It has been a while since the world seems to have paused, and daily activities have been put to a stall. In the face of an uncertain future, people continue to be trapped in the dimension of the present moment. Neither can yesterday be erased, nor a path to tomorrow be created. People’s hearts stay between the past, the present and the future.
Contemporary by Angela Li is proud to present group exhibition curated by Leung Shiu Kee Eric “Future of the Past” from 2 July to 7 August, showcasing artworks by seven Hong Kong artists who use their works to explore the meaning of time, history and memories. Participating artists include Au Hoi Lam, Cheung Ho Keung Edward, Leung Lok Hei Giraffe, Ma King Chu Ivy, Wong Chak Hung, Wong Sze Wai and Wong Ying Sheung Ying. Their thoughts and emotions are captured in a particular moment through artistic practices with distinctive characteristics.
Cheung Ho Keung Edward paints illusory historical sites of Hong Kong. He sets foot in the future to look back upon our “history” that has not yet arrived. He predicts and reviews the changes of the city, seeking liberation in the remains. The inspiration of his work Angelus Novus by Paul Klee (1879-1940) comes from Selected Writings: vol. 4. in Theses on the Philosophy of History by Walter Benjamin. Standing here and now, the New Angel puts the future behind and turns to the historical trace of the past, in search of redemption. Rooted in the present and surrounded by previous wounds, the New Angel has woken up and glimmered through the mist of our history.
In Wong Sze Wai’s paintings, she takes historical remains for its symbolic representation of memories and history, where hidden stories can be found. By applying short-lived materials, alongside repetitive procedures of washing them out, she attempts to capture how the past has been rewritten and removed consistently. Brushed in colours that remind viewers of the ancient wall mural paintings, Wong’s works are depicting every corner of this city.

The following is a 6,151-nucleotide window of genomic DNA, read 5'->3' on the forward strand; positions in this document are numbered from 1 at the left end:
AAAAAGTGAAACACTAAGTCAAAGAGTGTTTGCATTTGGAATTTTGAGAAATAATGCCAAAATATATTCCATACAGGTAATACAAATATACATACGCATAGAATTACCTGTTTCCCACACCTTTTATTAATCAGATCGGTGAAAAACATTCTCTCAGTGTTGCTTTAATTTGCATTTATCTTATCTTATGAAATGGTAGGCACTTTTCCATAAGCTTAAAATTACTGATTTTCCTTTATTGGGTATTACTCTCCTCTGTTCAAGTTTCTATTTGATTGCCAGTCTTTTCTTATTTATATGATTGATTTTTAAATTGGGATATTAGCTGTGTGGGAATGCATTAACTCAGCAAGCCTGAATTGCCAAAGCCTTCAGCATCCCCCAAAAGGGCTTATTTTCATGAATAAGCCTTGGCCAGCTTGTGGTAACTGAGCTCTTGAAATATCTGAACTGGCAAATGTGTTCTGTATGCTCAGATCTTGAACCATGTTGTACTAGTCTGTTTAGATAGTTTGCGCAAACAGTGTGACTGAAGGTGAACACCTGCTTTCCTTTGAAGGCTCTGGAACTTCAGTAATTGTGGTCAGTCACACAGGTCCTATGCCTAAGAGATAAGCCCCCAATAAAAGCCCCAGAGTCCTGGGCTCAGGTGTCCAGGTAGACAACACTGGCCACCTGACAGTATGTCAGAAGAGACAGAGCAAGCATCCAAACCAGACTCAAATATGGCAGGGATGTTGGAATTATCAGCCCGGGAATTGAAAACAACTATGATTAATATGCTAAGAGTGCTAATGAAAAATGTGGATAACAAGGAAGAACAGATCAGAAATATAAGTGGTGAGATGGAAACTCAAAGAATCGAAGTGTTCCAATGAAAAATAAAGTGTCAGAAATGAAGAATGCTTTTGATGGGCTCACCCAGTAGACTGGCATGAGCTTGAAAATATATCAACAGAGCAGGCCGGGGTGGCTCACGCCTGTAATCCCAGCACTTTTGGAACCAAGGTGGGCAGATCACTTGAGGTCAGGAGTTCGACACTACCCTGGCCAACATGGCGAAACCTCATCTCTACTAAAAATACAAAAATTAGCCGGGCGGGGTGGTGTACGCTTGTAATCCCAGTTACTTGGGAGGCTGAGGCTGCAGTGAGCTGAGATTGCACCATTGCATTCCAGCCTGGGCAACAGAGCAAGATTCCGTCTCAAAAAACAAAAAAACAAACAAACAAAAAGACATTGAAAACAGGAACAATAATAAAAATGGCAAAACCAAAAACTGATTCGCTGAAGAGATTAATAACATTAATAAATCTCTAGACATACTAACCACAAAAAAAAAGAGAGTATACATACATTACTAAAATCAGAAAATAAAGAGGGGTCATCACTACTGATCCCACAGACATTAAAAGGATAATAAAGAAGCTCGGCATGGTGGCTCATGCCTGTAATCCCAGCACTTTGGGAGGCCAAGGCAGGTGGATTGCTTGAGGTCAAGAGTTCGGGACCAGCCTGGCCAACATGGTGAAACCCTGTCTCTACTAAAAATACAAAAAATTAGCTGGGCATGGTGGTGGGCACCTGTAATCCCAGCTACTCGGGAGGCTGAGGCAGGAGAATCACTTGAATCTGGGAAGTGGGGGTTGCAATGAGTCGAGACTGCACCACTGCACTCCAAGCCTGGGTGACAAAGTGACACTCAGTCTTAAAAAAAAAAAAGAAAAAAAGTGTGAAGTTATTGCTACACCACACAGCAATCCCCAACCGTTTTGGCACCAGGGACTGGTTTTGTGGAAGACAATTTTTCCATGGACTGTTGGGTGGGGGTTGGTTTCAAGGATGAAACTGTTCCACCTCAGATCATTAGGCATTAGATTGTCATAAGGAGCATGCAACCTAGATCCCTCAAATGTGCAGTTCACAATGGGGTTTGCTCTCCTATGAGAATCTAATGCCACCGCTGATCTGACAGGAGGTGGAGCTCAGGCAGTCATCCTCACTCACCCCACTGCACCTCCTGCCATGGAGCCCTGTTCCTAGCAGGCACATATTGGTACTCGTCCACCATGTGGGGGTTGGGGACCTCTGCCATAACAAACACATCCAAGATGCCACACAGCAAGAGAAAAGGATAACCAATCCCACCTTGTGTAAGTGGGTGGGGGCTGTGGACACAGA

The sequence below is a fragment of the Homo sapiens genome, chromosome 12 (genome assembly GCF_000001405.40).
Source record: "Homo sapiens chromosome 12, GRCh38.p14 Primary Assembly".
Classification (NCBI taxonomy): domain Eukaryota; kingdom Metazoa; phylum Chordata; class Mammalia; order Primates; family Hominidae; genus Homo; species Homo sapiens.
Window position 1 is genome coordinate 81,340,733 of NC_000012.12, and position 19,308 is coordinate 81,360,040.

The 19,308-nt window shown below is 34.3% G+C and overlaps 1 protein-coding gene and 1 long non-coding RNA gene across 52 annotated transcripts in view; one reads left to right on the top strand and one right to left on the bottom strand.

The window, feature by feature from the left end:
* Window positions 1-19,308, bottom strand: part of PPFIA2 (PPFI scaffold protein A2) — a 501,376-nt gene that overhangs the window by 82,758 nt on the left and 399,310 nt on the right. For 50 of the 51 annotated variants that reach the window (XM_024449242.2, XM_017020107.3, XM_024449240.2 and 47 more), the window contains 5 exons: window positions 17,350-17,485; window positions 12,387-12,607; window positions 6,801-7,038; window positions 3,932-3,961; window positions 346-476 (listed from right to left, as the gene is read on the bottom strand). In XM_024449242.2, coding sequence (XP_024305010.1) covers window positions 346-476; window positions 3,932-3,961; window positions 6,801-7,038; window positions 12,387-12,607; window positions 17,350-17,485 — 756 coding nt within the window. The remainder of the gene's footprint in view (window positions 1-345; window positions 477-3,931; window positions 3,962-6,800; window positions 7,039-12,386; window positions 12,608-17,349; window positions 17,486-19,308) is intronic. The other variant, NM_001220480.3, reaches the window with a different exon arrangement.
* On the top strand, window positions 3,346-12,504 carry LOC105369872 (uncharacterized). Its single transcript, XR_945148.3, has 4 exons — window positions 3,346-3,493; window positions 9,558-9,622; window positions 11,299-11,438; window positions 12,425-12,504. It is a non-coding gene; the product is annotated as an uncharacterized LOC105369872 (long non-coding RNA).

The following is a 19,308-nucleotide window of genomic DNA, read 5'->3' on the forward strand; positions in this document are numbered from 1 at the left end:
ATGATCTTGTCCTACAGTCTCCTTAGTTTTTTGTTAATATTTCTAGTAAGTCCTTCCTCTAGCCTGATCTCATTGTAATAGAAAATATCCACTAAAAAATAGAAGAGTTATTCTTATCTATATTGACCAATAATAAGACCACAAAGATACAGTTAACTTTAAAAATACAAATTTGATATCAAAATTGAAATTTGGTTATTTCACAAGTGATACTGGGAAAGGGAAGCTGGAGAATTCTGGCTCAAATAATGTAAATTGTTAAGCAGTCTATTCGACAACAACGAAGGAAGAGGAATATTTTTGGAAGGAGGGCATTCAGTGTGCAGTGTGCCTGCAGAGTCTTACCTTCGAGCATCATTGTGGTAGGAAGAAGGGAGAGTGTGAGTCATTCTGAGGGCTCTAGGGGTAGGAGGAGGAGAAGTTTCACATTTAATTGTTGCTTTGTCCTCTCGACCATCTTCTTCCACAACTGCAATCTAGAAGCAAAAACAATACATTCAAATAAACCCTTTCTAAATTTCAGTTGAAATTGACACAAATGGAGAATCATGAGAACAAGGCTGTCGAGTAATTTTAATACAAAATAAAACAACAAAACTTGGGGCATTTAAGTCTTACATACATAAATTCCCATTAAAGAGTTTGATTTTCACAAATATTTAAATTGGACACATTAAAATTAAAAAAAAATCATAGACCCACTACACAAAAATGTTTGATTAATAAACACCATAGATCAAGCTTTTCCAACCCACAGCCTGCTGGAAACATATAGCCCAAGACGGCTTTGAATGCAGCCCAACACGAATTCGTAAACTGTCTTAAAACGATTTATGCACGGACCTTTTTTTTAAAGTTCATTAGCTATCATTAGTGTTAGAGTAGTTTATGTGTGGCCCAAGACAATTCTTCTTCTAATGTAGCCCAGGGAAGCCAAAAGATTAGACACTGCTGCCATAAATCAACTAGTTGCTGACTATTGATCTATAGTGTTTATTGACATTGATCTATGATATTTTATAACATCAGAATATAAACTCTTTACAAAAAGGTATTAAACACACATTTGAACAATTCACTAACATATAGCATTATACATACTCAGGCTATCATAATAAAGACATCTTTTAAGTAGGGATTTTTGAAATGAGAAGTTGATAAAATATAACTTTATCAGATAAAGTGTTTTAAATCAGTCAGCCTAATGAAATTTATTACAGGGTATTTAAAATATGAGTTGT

Leung Lok Hei Giraffe breaks down digital images to metaphorically relive the past, slowly from remembering to forgetting. He uploads photos to Instagram and downloads them again, repeating the process every day. As the codes of image are consumed and get blurred during the process, the colours gradually transform to noise in black and white. This series points to a world overloaded with information where facts and memories fade away.
News today will become history of tomorrow. Wong Chak Hung replaces the first page of newspapers with renowned paintings, adding a sense of humour. Instead of dramatized words and photos, he recreates signs commonly used in mass media and brings a new perspective for the viewers to experience history.
The works Lily, gaze and Lily, tête-à-tête by Ma King Chu Ivy borrow images from the movie And Then (それから) directed by Morita Yoshimitsu. The artist prints a frame of the moving image and overlaps it with her sketching, as if she is drawing onto the dimension of time, as her way of reflecting and experimenting with sketching and printing.
In the series Definitions of Time, Au Hoi Lam expresses the passage of time through her art practice in her work Out of Season. The text is quoted from a song called Funny Time of Year in the album Out of Season by Beth Gibbons in 2002. The art piece captures a wish that a beautiful ending will arrive after endlessly swimming in the river of time.
The sculpture Viewing by Wong Ying Sheung Ying is moulded in reference to her own hand. With the gesture in the shape of holding a telescope, the work creates a restricted vision within set boundaries, yet also becomes a focus to bring light to more details and layers. Similarly, we tend to limit our own horizons and release them again. The art piece may reflect the turning point of history as it progresses.